The aim of this post is to give you some ideas for furthering your teaching of the international dimension.

You may or may not heard of Primo Levi. I came across his name recently when carrying out some research into graphene. The name seemed unusual to me and I thought I would dig a little deeper and see what I could find out. Boy, was I happy that I did this – what a guy!

Primo Levi was born in Italy (Turin) in 1919 and was the son of Jewish parents. He was always the brightest pupil in school and went on to study chemistry at the University of Turin around 1937. As a Jew, he saw a people’s attitudes to him gradually worsen as he grew older and this was brought to a head in 1940 when Italy aligned itself with Germany.

Due to the racial laws and fascism in Italy at this time, Primo found it difficult to get a supervisor for his graduating thesis on Walden Inversion (more on this later). Eventually he did but when he graduated his certificate bore the statement “of Jewish race”.

By Unknown (Mondadori Publishers)

During World War II he became involved with the Italian resistance movement but was arrested and transported to Auschwitz where he survived for 11 months before the camp was liberated.

After the War he worked for a paint company and was eventually promoted to chief chemist but also became involved with organisations remembering the horror of the concentration camps.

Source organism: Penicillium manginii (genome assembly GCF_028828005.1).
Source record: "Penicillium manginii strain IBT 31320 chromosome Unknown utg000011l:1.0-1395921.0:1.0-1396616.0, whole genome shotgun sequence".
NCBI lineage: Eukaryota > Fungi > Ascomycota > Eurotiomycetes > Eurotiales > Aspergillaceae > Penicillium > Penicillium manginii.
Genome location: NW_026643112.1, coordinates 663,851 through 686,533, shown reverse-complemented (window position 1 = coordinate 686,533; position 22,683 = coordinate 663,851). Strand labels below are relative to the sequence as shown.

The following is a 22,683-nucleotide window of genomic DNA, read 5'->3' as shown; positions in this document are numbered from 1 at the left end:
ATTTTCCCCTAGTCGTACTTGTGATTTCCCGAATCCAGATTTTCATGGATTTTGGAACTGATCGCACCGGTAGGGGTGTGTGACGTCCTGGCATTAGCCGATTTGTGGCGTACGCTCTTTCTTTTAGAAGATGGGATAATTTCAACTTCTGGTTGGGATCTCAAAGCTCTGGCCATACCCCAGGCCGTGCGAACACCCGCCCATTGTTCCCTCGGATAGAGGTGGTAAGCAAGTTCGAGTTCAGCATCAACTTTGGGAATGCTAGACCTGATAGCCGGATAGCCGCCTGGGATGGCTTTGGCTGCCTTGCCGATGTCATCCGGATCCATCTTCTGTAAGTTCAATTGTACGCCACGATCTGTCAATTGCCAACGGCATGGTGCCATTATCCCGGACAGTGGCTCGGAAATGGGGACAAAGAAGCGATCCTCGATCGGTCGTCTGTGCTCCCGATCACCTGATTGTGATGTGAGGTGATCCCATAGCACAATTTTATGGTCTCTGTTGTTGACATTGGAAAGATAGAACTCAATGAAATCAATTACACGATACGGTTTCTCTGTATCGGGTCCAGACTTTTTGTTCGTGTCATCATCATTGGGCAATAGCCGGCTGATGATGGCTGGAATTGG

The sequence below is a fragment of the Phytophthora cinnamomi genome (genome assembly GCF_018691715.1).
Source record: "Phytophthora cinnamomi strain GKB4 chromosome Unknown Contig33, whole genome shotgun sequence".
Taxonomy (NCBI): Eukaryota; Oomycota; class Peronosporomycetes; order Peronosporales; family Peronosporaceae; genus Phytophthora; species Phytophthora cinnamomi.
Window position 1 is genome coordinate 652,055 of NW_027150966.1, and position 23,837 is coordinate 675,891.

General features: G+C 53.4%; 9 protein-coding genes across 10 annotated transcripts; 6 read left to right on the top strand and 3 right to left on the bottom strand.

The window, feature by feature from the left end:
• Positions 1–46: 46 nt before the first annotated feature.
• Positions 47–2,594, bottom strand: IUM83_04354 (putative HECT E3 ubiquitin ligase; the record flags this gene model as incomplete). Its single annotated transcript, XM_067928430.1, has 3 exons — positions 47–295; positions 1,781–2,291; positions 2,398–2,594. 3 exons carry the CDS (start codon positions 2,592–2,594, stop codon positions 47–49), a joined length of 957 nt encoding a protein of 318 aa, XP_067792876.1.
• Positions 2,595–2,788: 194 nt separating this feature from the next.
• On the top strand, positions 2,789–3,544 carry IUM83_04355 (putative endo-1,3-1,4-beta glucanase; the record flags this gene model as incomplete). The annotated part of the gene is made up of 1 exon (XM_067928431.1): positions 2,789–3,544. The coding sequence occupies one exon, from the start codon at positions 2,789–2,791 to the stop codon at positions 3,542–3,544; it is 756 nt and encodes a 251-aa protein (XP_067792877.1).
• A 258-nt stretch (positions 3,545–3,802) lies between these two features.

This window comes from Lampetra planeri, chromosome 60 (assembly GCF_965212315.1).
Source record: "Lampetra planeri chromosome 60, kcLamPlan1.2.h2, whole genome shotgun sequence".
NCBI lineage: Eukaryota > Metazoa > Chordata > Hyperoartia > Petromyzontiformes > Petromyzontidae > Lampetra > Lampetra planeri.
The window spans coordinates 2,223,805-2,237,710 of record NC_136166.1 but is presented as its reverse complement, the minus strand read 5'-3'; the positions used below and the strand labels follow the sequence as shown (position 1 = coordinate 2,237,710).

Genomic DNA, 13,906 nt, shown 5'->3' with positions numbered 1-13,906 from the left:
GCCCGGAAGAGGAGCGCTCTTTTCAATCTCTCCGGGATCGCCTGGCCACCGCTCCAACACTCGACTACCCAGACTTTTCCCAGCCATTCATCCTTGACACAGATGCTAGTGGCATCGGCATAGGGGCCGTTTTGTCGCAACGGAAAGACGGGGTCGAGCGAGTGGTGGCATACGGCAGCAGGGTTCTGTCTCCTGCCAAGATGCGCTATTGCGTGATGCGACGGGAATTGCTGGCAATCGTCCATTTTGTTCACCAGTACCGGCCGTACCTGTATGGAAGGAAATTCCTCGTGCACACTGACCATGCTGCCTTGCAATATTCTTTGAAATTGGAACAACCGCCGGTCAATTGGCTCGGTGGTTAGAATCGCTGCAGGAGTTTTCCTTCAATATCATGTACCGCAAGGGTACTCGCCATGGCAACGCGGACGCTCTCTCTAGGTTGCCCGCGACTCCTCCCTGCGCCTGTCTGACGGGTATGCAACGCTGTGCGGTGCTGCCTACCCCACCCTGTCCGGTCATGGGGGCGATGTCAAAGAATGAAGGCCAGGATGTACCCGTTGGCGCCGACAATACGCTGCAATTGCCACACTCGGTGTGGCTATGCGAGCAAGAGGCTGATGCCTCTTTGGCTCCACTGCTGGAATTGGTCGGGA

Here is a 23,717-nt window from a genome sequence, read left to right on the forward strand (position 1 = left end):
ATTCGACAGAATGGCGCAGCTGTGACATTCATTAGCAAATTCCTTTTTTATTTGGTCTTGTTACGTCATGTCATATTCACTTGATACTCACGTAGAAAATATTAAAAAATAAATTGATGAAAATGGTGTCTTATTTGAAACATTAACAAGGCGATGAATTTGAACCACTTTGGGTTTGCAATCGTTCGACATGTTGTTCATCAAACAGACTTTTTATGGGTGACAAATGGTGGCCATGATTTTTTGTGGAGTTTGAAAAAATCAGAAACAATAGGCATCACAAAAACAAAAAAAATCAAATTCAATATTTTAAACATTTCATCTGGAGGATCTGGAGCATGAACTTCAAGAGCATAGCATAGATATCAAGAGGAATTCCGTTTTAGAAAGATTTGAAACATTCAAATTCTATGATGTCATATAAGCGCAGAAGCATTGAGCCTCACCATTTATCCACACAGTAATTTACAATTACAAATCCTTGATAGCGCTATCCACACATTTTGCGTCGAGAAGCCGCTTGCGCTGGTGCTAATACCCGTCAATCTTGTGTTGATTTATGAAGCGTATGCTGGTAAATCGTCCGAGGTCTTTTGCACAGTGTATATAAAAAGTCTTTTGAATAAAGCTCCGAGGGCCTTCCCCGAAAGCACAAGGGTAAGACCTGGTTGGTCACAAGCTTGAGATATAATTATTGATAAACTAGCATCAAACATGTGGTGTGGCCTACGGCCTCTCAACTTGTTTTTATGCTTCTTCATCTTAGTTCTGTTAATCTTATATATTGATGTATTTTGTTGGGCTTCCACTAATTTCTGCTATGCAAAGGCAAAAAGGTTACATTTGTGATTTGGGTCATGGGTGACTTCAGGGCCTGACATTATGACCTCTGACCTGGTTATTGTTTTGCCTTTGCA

He also started writing, not very successfully at first, but eventually he became a major Italian literary figure. His writing was varied and covered chemistry to the horrors of life at the concentration camps to poetry.

So, what about Walden inversion – what on earth is this? It is hopefully something you are familiar with though your teaching of organic chemistry, although it is something you are not probably aware of as ‘Walden inversion’. The reaction is the inversion of a chiral carbon in a chemical reaction. It is a reaction that converts one enantiomer into the other (a good analogy is an umbrella being turned inside out in a gale) and an example of this reaction would be an SN2 reaction, for example bromomethane and hydroxide ions.

Do you have a chemist whom you admire or respect for a particular reason? If you do, please feel free to post some information on them below as we would love to hear about them.

This article was adapted from two Wikipedia pages: